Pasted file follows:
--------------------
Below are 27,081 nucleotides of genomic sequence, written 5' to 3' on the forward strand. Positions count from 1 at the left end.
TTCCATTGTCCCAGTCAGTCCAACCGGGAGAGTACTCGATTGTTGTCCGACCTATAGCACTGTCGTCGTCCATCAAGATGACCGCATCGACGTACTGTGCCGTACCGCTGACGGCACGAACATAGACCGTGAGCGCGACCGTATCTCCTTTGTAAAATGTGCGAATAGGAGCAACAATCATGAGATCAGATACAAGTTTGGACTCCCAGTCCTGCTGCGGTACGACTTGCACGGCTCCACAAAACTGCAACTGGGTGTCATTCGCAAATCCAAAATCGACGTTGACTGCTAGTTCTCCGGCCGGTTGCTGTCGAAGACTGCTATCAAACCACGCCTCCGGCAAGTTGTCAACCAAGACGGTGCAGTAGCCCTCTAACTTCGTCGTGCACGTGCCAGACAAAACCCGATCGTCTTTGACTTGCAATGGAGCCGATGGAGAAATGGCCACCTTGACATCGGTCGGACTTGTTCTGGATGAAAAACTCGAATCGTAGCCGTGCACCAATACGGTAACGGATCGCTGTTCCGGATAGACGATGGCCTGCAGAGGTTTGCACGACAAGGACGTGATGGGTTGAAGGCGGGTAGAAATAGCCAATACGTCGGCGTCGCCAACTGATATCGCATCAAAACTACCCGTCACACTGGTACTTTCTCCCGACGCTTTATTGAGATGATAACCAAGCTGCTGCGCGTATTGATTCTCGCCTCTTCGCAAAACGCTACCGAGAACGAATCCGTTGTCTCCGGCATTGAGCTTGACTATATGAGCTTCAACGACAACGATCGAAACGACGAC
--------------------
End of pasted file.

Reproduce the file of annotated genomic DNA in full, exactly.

Below are 27,081 nucleotides of genomic sequence, written 5' to 3' on the forward strand. Positions count from 1 at the left end.
TTCCATTGTCCCAGTCAGTCCAACCGGGAGAGTACTCGATTGTTGTCCGACCTATAGCACTGTCGTCGTCCATCAAGATGACCGCATCGACGTACTGTGCCGTACCGCTGACGGCACGAACATAGACCGTGAGCGCGACCGTATCTCCTTTGTAAAATGTGCGAATAGGAGCAACAATCATGAGATCAGATACAAGTTTGGACTCCCAGTCCTGCTGCGGTACGACTTGCACGGCTCCACAAAACTGCAACTGGGTGTCATTCGCAAATCCAAAATCGACGTTGACTGCTAGTTCTCCGGCCGGTTGCTGTCGAAGACTGCTATCAAACCACGCCTCCGGCAAGTTGTCAACCAAGACGGTGCAGTAGCCCTCTAACTTCGTCGTGCACGTGCCAGACAAAACCCGATCGTCTTTGACTTGCAATGGAGCCGATGGAGAAATGGCCACCTTGACATCGGTCGGACTTGTTCTGGATGAAAAACTCGAATCGTAGCCGTGCACCAATACGGTAACGGATCGCTGTTCCGGATAGACGATGGCCTGCAGAGGTTTGCACGACAAGGACGTGATGGGTTGAAGGCGGGTAGAAATAGCCAATACGTCGGCGTCGCCAACTGATATCGCATCAAAACTACCCGTCACACTGGTACTTTCTCCCGACGCTTTATTGAGATGATAACCAAGCTGCTGCGCGTATTGATTCTCGCCTCTTCGCAAAACGCTACCGAGAACGAATCCGTTGTCTCCGGCATTGAGCTTGACTATATGAGCTTCAACGACAACGATCGAAACGACGAC